Archived 2015 topics: Eurasian Oystercatcher (Haematopus ostralegus) – uplist from Least Concern to Vulnerable?

Eurasian Oystercatcher Haematopus ostralegus has a wide range comprising four flyway populations: H. o. ostralegus breeds from Iceland and Scandinavia east to NW Russia, south through Britain to NW France, with isolated populations in the Mediterranean, and winters on coasts south to W Africa; H. o. longipes breeds from W and C Russia south to the Black, Caspian and Aral Seas, and east to W Siberia, and winters on coasts from E Africa through Arabia to India; H. o. osculans breeds from coastal NE Russia through Manchuria to NW Korea and NE China, and winters in E China; H. o. finschi breeds and winters in New Zealand (Hockey et al. 2013). It is currently listed as Least Concern, because when last assessed it was not thought to approach the thresholds for Vulnerable under any of the IUCN Red List criteria.

Globally, it has an extremely large range in both the breeding season (>9 million km2) and in winter (>2 million km2), and hence does not approach the thresholds for Vulnerable under the range size criteria (B and D2). Its population size is also extremely large (1,004,000–1,160,000 individuals; Wetlands International 2012), and hence does not approach the thresholds for Vulnerable under the population size criteria (C and D1). Therefore, the only potentially relevant criterion is A, which relates to reductions in population size. Until recently, the population was thought to be declining slowly, but not sufficiently rapidly to approach the threshold for listing as Vulnerable under criterion A (at least a 30% decline over ten years or three generations, whichever is longer).

New data collated from across Europe for the European Red List of Birds (BirdLife International 2015) indicate that the species has declined significantly in recent years, and that this decline is ongoing. A combination of official data reported by 27 EU Member States to the European Commission under Article 12 of the EU Birds Directive and comparable data from other European countries, provided by BirdLife Partners and other leading national ornithologists, suggests that both the European breeding and wintering populations are declining overall at a rate of at least 40% over three generations (41.1 years, based on a generation length estimated by BirdLife to be 13.7 years). This corresponds well with the strong declining trend evident in the flyway population of H. o. ostralegus between 1988–2012, based on midwinter counts conducted as part of the International Waterbird Census (Nagy et al. 2014), and with the declining breeding trend reported by PECBMS (the Pan-European Common Bird Monitoring Scheme). Consequently, the species is now classified as Vulnerable at European level (BirdLife International 2015).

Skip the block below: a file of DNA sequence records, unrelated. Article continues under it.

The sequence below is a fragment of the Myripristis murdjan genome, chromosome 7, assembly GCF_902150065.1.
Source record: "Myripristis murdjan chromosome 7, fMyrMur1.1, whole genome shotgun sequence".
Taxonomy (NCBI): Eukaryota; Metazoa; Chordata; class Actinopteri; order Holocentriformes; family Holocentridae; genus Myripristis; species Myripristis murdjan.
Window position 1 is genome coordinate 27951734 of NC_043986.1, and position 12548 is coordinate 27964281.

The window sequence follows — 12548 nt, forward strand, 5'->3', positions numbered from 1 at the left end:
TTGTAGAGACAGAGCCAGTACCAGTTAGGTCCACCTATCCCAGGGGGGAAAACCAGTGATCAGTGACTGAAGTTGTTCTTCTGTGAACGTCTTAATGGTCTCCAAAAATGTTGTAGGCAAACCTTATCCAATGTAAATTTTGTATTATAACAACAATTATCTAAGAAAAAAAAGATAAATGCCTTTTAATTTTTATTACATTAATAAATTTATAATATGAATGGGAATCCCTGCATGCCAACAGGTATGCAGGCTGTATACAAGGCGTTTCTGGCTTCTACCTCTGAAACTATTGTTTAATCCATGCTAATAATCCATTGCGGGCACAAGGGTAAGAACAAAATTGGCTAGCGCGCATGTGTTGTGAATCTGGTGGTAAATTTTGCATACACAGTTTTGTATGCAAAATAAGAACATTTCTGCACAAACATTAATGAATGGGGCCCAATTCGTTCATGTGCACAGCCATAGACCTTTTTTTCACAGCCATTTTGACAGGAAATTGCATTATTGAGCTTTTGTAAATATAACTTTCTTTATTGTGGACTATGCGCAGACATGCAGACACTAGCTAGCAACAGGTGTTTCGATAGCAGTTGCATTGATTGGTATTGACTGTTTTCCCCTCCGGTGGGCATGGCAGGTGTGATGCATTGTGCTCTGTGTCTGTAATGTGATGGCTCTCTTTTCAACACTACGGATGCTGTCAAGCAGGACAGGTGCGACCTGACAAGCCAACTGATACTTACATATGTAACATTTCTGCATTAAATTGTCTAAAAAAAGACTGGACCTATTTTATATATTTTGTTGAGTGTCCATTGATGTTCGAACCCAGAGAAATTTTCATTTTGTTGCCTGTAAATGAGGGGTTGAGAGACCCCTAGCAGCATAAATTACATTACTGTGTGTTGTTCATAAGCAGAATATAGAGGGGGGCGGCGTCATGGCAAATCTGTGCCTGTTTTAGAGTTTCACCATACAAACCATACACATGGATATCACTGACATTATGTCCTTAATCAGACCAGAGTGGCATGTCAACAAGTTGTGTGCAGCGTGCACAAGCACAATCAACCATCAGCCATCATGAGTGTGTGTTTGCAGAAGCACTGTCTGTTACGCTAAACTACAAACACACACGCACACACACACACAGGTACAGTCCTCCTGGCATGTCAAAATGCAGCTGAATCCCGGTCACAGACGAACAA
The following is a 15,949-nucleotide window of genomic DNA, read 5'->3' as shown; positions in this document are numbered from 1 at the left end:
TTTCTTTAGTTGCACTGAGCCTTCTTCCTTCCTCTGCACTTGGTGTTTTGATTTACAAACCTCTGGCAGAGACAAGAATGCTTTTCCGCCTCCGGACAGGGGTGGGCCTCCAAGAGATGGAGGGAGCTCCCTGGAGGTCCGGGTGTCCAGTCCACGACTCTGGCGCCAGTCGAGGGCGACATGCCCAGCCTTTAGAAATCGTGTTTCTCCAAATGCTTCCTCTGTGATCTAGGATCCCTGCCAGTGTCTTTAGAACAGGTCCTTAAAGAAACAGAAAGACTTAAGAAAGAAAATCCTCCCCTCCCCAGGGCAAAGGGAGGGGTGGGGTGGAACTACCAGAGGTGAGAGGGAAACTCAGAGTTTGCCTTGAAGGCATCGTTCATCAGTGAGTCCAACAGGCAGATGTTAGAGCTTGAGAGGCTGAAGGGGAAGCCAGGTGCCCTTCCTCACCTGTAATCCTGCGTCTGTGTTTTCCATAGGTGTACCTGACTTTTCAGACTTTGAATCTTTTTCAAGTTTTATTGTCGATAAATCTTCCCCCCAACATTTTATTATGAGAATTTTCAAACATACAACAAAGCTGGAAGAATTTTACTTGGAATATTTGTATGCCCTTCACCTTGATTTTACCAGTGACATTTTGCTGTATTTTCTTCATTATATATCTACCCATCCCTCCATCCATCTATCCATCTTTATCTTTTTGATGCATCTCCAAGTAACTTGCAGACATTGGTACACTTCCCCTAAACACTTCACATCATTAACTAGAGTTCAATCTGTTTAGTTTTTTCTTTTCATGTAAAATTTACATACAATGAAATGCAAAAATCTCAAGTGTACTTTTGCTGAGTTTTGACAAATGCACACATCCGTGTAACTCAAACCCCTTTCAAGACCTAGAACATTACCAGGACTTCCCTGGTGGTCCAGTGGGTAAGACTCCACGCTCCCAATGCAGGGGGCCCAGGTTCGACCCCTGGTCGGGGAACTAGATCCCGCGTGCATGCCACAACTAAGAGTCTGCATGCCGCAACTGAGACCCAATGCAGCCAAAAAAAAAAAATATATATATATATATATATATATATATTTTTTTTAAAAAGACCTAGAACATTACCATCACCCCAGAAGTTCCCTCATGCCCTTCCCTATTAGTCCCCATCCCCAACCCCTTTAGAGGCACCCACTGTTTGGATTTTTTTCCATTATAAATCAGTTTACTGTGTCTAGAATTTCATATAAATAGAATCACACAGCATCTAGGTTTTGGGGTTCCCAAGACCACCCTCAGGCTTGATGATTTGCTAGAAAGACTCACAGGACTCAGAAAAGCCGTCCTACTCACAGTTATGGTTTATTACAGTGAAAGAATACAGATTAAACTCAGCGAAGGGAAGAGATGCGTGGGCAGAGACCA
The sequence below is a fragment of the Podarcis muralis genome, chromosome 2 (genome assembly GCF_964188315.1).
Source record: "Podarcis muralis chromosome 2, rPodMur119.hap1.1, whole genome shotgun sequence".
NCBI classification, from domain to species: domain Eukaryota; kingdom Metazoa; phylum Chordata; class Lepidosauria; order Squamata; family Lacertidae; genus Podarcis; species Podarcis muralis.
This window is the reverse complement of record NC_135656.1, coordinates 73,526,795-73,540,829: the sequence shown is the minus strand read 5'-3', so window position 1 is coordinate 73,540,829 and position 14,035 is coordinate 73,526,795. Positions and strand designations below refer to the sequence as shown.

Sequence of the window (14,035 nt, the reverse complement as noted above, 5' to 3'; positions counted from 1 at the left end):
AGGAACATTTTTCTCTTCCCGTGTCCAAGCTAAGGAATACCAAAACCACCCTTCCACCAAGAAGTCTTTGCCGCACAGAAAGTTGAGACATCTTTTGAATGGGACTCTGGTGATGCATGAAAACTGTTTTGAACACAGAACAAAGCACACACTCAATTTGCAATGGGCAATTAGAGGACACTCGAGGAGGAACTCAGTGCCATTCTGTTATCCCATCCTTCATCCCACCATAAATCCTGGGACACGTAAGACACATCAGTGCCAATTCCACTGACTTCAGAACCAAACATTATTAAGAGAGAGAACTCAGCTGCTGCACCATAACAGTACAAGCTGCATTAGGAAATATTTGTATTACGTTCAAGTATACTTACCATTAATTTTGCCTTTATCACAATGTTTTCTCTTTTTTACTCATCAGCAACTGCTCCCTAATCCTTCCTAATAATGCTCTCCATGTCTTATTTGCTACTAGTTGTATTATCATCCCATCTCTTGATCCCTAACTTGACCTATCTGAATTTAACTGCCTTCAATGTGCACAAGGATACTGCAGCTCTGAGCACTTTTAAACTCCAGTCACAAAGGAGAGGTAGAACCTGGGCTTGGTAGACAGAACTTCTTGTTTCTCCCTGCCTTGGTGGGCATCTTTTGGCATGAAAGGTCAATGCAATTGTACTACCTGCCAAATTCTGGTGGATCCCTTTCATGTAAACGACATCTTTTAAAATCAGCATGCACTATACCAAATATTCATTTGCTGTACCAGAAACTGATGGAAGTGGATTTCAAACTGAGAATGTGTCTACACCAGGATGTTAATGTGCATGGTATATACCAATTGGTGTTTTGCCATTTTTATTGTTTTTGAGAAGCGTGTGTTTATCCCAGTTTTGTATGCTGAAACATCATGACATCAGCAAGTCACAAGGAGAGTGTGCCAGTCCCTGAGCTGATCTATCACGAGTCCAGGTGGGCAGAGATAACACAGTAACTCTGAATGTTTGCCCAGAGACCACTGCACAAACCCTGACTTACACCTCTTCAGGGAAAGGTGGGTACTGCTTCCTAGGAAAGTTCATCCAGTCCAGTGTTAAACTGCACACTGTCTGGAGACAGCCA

The International Wader Study Group (IWSG) recently published a special issue of its journal International Wader Studies on the conservation status of oystercatchers around the world (based on the results of a workshop held in 2006), containing several very relevant papers on population sizes, trends and threats. Combining the results of these studies with the latest European data produces the following global picture:

 

Population Breeds / winters Size (individuals) Trend Sources
ostralegus Europe / S & W Europe & NW Africa 850,000–950,000 Steep decline BirdLife International (2015), Nagy et al. (2014), van de Pol et al. (2014), van Roomen et al. (2014a)
longipes SE Europe & W Asia / SW Asia & NE Africa 27,000–40,000 Stable van Roomen et al. (2014b), Sarychev & Mischenko (2014)
osculans NE Asia 11,000 Unknown Melville et al. (2014)
finschi New Zealand 79,000–130,000 Decline Sagar & Veitch (2014), Wetlands International (2012)
Total Global 967,000 – 1,131,000 Decline  

 

Based on these figures, H. o. ostralegus comprises around 85% of the global population, so the declines in Europe are globally significant. The population of H. o. ostralegus increased strongly between the 1960s and the 1990s (van de Pol et al. 2014), but has subsequently declined significantly, at a rate exceeding 40% over three generations. The decrease in the Netherlands is attributed largely to overexploitation by mechanical shell-fisheries, although additional factors such as agricultural intensification and reduced eutrophication are likely to also have contributed; the causes for the decreases in Germany and Denmark are less well understood and urgently require further study (van de Pol et al. 2014). The population of H. o. finschi (comprising around 10% of the global population) has also started to decline since c. 2000 (Sagar & Veitch 2014). Neither of the other two flyway populations is increasing, and both are very small. Overall, therefore, the species appears to qualify for uplisting to globally Vulnerable under criterion A.

Comments on this proposal are welcome, along with any other relevant data, or information on threats.

References

BirdLife International (2015) European Red List of Birds. Luxembourg: Office for Official Publications of the European Communities. http://www.birdlife.org/datazone/info/euroredlist

Hockey, P., Kirwan, G.M. & Boesman, P. (2013). Eurasian Oystercatcher (Haematopus ostralegus). In: del Hoyo, J., Elliott, A., Sargatal, J., Christie, D.A. & de Juana, E. (eds.) (2013). Handbook of the Birds of the World Alive. Lynx Edicions, Barcelona. www.hbw.com

Melville, D. S., Gerasimov, Y. N., Moores, N., Yat-Tung, Y., & Bai, Q. (2014). Conservation assessment of Far Eastern Oystercatcher Haematopus [ostralegus] osculans. International Wader Studies 20: 129-154. http://www.waderstudygroup.org/article/1630/